VII. Conclusion

           In summary, I find that after a thorough review of the hearing record and due consideration, there is no reason to disturb the finding of the IHO that the district met its burden to show that it offered the student a FAPE for the 2011-12 school year.  Having determined that the district offered the student a FAPE for the 2011-12 school year, it is not necessary to reach the issue of whether McCarton was appropriate for the student or whether equitable considerations support the parents' claim and the necessary inquiry is at an end (M.C. v. Voluntown, 226 F.3d 60, 66 [2d Cir. 2000]; Walczak, 142 F.3d at 134; C.F., 2011 WL 5130101, at *12; D.D-S., 2011 WL 3919040, at *13; Application of a Child with a Disability, Appeal No. 08-158; Application of a Child with a Disability, Appeal No. 05-038).  I have also considered the parties' remaining contentions and find that they are unnecessary to address in light of my determinations herein or lack merit.

           THE APPEAL IS DISMISSED.

[1] The student's eligibility for special education and related services as a student with autism is not in dispute in this proceeding (Tr. p. 195; Parent Ex. A; see 34 CFR 300.8 [c][1]; 8 NYCRR 200.1[zz][1]).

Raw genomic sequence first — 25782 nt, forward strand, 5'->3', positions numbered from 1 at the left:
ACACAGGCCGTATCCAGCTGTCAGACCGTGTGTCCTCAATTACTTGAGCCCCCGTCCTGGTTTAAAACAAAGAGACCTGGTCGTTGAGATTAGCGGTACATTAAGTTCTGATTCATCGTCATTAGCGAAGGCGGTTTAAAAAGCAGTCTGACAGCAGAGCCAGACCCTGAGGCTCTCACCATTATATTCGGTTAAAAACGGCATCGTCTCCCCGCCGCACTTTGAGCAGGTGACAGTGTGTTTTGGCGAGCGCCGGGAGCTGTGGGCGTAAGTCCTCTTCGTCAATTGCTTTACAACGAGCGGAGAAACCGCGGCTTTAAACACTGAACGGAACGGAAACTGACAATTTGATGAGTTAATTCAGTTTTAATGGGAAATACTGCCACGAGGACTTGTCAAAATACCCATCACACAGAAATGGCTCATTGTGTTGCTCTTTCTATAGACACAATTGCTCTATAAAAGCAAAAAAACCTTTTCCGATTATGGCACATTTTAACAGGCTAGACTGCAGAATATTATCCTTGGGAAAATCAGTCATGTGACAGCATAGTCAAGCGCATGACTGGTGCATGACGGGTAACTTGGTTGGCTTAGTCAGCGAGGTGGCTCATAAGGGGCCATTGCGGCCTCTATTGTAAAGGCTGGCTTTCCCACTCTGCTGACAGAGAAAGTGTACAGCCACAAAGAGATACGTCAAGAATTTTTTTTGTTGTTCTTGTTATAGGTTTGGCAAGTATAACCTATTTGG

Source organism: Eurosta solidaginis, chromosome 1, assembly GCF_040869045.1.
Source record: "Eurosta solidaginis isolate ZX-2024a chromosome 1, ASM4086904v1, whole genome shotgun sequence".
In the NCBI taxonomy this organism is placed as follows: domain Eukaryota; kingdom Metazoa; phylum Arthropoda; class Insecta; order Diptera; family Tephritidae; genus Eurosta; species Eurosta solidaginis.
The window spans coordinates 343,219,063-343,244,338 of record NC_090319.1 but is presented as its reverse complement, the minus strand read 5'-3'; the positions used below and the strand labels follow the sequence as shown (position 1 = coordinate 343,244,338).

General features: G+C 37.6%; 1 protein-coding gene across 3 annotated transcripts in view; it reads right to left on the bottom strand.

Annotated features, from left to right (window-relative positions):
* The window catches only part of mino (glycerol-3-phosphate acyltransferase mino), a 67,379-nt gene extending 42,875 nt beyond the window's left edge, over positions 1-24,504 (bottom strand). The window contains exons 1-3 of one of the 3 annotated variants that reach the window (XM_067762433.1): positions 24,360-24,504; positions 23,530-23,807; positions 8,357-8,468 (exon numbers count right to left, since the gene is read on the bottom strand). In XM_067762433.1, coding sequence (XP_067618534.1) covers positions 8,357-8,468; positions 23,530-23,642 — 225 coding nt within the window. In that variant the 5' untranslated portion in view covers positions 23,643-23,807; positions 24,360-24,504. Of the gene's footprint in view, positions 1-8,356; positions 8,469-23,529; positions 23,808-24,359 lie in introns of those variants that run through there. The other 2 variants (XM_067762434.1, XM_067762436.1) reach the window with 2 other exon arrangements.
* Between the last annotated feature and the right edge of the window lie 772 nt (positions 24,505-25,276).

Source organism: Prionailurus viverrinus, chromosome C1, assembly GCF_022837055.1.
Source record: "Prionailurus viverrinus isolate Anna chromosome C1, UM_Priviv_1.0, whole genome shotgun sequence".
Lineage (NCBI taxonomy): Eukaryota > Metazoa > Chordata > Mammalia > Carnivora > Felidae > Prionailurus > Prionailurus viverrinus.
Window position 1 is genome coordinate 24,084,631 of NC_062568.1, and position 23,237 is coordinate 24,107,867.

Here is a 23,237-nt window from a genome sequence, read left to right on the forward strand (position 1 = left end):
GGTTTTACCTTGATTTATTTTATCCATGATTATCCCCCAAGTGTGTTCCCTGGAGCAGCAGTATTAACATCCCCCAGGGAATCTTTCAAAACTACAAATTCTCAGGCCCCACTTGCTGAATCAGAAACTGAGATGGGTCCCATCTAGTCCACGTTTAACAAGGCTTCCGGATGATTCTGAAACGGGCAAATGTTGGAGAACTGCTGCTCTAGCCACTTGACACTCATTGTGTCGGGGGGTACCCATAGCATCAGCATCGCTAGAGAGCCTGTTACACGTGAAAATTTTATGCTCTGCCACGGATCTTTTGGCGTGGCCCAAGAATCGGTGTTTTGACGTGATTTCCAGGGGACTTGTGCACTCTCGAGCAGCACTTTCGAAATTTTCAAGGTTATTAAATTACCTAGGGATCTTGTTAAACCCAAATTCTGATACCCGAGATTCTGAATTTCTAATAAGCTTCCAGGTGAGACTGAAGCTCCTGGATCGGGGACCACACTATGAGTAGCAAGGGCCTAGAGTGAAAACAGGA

[2] Although the enrollment contract with McCarton appears to have been prepared on or about April 19, 2011, it was signed on June 6, 2011 (compare Parent Ex. PP at p. 1, with Parent Ex. PP at p. 3).

[3] The parents' original due process complaint notice was dated June 30, 2011 (Parent Ex. B).

[4] An impartial hearing regarding the student's pendency (stay put) placement was conducted on September 23, 2011 (Tr. pp. 7-11).  The parents asserted the student's pendency placement arose from a prior IHO Decision dated August 18, 2011 and the district did not oppose the parents' request (Tr. pp. 9-11).  In an interim order on pendency dated October 11, 2011, the IHO issued an order in conformity with the parents' and district's agreement (Interim IHO Decision at p. 2).

[5] While the meaning of the IHO's decision was clear, she used the term "program" to describe the type of educational setting or placement on the continuum of alternative placements recommended for the student by the CSE and "placement" to describe the particular school building to which the district assigned the student (IHO Decision at p. 20). However as further described below, in this decision I have used the terms as employed by the IDEA and its implementing regulations, reviewing courts, and the Office of Special Education (see Placements, 71 Fed. Reg. 46588 [August 14, 2006]; T.Y. v. New York City Dep't of Educ., 584 F.3d 412, 419-20 [2d Cir.2009], cert. denied, 130 S. Ct. 3277 [2010]; "Questions and Answers on Individualized Education Program (IEP) Development, The State's Model IEP Form and Related Documents," at pp. 26-27, available at  http://www.p12.nysed.gov/specialed/formsnotices/IEP/training/QA-411.pdf).